The Commons

copyright, fair use, public domain, open access

Cultural rights and privileges are often discussed in therms of "intellectual property" focusing on ownership and the ability to lock culture down, legally and technically. For this topic, we want to approach intellectual property from perspective of our shared resources, and how we can protect and contribute to them.

The original purpose of copyright was to carve out a limited period of exclusive use before a work reverted back to its expected state -- a freely shared resource. But since modern copyright protection is automatic and copyright terms have been repeatedly extended, it's become ever more rare for copyrighted works to fall into the public domain. Things are so geared towards ownership, that even creators who want to add work to the public domain have to assign specialized licenses to ensure it can be freely used. And while copyright is automatically bestowed, the limited Fair Use exception to copyright is not a proactive right -- it's a defense that can only be used in court after getting sued.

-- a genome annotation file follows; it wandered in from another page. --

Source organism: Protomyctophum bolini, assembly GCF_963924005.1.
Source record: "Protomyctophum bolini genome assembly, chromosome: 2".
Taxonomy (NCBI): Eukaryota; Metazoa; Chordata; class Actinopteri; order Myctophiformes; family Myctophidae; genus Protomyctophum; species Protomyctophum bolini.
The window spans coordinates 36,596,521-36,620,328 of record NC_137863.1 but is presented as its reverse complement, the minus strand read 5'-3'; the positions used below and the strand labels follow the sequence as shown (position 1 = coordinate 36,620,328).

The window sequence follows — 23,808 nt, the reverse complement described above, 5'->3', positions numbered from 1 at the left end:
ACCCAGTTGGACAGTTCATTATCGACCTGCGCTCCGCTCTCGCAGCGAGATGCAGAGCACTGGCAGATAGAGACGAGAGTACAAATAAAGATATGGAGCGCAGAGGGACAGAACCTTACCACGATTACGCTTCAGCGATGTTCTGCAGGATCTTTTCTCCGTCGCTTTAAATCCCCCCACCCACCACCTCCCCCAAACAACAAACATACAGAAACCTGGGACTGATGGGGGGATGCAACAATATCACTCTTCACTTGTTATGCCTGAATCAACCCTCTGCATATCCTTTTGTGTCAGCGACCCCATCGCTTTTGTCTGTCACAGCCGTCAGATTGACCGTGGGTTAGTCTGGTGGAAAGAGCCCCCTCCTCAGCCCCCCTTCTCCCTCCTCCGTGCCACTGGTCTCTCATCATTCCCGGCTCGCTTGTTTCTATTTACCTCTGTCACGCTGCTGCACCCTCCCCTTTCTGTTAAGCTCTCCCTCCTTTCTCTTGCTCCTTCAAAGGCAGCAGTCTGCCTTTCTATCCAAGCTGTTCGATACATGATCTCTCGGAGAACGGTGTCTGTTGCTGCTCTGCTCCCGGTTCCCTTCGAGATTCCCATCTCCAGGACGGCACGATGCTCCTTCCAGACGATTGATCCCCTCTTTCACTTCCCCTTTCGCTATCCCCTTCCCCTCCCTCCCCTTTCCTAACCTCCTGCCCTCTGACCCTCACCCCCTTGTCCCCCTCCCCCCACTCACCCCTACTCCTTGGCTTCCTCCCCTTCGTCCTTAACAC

Several organizations have tried to create alternative frameworks that encourage and assist creators in adding to the commons such as Creative Commons, the Wikimedia Foundation and the Internet Archive. But it's telling how much effort it takes to give culture away, how adding to our cultural commons can feel confrontational to the idea that everything should be owned.

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